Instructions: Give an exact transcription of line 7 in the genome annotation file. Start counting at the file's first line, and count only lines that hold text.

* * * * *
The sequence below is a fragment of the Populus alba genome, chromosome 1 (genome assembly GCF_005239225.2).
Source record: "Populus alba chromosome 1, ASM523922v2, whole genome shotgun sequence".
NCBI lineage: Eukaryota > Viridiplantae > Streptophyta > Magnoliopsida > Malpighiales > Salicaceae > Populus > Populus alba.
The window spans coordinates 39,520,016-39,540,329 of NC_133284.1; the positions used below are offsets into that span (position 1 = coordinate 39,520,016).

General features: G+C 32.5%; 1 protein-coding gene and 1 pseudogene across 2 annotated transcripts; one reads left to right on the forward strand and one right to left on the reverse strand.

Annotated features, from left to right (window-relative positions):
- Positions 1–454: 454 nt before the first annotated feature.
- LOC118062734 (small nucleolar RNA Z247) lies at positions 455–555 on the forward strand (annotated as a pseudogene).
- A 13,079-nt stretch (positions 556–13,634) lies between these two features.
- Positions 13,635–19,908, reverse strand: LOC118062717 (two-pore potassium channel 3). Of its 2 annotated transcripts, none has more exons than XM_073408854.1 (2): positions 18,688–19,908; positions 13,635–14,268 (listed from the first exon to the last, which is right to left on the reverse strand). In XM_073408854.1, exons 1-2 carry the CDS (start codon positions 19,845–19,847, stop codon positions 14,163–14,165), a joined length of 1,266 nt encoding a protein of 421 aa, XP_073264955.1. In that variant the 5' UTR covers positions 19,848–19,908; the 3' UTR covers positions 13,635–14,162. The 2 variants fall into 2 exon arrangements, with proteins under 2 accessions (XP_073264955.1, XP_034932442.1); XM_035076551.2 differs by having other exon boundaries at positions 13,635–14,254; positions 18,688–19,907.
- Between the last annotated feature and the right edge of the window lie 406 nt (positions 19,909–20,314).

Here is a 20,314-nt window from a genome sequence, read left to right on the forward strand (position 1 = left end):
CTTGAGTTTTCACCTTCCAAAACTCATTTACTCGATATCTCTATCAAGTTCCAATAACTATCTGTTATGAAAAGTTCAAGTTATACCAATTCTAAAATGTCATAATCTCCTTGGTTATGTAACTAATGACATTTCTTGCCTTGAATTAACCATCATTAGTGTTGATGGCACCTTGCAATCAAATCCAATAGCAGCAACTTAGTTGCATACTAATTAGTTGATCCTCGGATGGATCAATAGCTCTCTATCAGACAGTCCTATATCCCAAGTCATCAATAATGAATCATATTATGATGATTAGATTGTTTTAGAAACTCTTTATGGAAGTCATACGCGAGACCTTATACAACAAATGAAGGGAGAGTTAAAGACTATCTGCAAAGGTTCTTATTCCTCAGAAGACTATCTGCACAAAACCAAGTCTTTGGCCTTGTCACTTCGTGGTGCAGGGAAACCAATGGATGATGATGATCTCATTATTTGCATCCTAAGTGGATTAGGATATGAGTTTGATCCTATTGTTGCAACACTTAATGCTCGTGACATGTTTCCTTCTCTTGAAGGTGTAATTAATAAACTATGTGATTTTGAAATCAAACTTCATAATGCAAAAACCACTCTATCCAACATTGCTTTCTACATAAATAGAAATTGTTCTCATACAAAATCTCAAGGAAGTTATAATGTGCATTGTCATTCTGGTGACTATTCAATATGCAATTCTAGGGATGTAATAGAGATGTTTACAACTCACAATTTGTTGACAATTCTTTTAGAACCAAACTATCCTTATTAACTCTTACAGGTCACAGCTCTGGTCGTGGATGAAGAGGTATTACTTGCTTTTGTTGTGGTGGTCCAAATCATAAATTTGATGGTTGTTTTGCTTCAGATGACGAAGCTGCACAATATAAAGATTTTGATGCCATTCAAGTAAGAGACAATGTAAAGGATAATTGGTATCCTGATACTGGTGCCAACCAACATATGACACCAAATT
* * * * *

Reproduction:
- Positions 1–454: 454 nt before the first annotated feature.